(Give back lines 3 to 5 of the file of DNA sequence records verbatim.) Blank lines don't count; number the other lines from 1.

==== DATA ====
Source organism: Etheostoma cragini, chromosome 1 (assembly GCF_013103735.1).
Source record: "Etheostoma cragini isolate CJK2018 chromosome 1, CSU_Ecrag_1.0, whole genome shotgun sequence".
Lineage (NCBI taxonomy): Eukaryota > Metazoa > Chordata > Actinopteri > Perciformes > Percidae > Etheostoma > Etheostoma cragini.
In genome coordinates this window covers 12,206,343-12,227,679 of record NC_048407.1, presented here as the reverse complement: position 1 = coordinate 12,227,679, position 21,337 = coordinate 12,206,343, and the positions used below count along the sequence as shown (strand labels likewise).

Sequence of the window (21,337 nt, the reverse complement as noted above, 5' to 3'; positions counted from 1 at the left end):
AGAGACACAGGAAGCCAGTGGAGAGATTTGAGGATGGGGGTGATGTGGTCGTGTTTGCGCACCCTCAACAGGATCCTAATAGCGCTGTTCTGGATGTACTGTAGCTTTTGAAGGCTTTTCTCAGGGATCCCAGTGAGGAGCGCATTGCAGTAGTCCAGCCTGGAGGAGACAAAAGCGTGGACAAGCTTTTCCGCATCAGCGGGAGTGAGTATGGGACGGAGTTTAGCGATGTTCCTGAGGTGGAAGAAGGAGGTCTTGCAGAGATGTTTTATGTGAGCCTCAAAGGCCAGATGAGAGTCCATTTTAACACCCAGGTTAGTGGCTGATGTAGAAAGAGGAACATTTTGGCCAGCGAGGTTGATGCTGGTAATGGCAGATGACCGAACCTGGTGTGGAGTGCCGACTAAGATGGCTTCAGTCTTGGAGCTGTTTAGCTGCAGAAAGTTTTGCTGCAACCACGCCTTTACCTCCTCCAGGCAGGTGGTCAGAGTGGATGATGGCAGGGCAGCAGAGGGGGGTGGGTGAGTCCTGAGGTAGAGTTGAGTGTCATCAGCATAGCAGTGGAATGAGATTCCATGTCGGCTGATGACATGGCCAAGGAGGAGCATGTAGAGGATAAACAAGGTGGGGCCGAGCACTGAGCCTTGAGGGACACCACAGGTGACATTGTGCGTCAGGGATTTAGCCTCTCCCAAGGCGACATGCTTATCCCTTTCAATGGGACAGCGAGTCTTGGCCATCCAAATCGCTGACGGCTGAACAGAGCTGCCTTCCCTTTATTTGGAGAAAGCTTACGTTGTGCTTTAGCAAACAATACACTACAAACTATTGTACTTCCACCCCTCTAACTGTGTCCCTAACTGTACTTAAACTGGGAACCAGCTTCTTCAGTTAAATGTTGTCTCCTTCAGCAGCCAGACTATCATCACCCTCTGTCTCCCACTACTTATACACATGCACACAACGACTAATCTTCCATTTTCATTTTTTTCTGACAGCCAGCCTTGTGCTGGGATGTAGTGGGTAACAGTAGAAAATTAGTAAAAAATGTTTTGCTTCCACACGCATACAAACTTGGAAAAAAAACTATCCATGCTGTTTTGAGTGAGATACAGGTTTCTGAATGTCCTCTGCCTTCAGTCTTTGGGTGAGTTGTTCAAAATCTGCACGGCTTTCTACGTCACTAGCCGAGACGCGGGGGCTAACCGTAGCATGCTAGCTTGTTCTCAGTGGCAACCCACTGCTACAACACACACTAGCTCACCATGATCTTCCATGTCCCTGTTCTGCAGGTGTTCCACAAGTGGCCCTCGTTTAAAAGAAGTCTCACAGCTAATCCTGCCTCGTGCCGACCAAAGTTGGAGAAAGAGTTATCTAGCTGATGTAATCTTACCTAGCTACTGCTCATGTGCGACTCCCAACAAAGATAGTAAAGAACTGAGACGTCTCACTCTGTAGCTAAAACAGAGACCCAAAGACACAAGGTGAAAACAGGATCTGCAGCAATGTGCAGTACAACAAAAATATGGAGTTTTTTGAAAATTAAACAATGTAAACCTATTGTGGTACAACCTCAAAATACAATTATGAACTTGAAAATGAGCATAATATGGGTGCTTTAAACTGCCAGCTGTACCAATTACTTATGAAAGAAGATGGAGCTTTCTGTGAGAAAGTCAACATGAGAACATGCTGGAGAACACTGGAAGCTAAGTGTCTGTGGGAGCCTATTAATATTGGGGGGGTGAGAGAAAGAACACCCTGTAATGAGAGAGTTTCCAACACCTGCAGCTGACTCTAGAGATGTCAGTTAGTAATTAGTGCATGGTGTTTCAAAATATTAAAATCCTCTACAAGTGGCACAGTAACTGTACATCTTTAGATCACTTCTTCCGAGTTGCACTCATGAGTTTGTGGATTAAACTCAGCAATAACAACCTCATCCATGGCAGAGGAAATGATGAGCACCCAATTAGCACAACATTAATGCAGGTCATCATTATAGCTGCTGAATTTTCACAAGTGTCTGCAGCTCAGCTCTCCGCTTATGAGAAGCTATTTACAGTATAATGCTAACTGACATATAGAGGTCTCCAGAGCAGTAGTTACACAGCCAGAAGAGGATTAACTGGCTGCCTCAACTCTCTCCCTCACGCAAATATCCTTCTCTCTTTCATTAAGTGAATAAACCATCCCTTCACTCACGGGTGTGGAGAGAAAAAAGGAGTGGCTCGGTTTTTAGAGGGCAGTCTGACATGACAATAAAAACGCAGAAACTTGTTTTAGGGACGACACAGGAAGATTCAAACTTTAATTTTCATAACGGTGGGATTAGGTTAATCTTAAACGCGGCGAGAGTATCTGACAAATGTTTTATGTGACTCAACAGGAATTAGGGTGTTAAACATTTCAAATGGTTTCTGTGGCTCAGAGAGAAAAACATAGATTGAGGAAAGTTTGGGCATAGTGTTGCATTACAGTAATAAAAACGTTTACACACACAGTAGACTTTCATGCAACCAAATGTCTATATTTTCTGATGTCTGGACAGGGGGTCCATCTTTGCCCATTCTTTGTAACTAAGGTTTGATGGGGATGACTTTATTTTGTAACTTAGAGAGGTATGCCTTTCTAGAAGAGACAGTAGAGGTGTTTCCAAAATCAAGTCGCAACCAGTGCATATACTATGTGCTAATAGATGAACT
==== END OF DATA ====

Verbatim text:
Lineage (NCBI taxonomy): Eukaryota > Metazoa > Chordata > Actinopteri > Perciformes > Percidae > Etheostoma > Etheostoma cragini.
In genome coordinates this window covers 12,206,343-12,227,679 of record NC_048407.1, presented here as the reverse complement: position 1 = coordinate 12,227,679, position 21,337 = coordinate 12,206,343, and the positions used below count along the sequence as shown (strand labels likewise).

Sequence of the window (21,337 nt, the reverse complement as noted above, 5' to 3'; positions counted from 1 at the left end):